The new approach reduces pain levels compared with conventional care, the research with patients shows.
Pain affects half of all people with cancer and an estimated 80 per cent of those with advanced cancer, causing both physical and emotional impact on patients.
Researchers at the University of Edinburgh worked with doctors to develop the Edinburgh Pain Assessment and management Tool (EPAT) – a pen and paper chart which medical staff use to regularly record pain levels in a simple traffic light system.
Amber or red pain levels – indicating moderate or severe pain – prompts doctors to review medications and side effects and monitor pain more closely.
The trial looked at pain levels in almost 2000 cancer patients over five days, following admission to regional cancer centres.
Patients whose care included use of the chart reported less pain during this time, compared with patients with standard care, who did not show an improvement.
Importantly, use of the chart was not linked to higher medicine doses.
The authors suggest that it works by encouraging doctors to ask the right questions and reflect on pain medications and side effects more frequently, before patients reach a crisis point.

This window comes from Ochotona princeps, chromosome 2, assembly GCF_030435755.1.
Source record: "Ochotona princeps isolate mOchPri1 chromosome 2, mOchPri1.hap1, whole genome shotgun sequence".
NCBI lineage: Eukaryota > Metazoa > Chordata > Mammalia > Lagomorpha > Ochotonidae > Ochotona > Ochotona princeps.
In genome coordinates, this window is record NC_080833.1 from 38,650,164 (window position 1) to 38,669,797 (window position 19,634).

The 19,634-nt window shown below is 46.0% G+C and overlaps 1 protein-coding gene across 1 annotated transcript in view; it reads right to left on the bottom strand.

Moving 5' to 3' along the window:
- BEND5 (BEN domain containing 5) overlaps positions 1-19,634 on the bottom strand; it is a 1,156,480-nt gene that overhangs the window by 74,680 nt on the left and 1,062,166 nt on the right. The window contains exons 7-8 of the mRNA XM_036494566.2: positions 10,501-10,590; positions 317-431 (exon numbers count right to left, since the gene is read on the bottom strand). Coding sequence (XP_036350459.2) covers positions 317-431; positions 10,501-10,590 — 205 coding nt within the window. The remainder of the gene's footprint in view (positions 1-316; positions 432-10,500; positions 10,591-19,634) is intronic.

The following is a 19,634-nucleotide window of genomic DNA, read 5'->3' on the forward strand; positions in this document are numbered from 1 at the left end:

Researchers say the system is a simple way to put pain management at the forefront of routine care, but caution that more studies are needed to understand how it could work longer term.
The study was published in the Journal of Clinical Oncology and was funded by Cancer Research UK.
These exciting findings show the important benefits of influencing doctors’ behaviours, rather than looking for more complex and expensive interventions. These findings are a positive step towards reducing the burden of pain for patients and making them as comfortable as possible at all stages of cancer.
Professor Marie Fallon, MRC Institute of Genetics and Molecular Medicine
In most cases it should be possible for cancer pain to be controlled if it is assessed and managed effectively. Any work that encourages medical teams to assess and monitor pain more carefully to help this happen has to be a good thing for patients.
Martin Ledwick, Cancer Research UK
Source: University of Edinburgh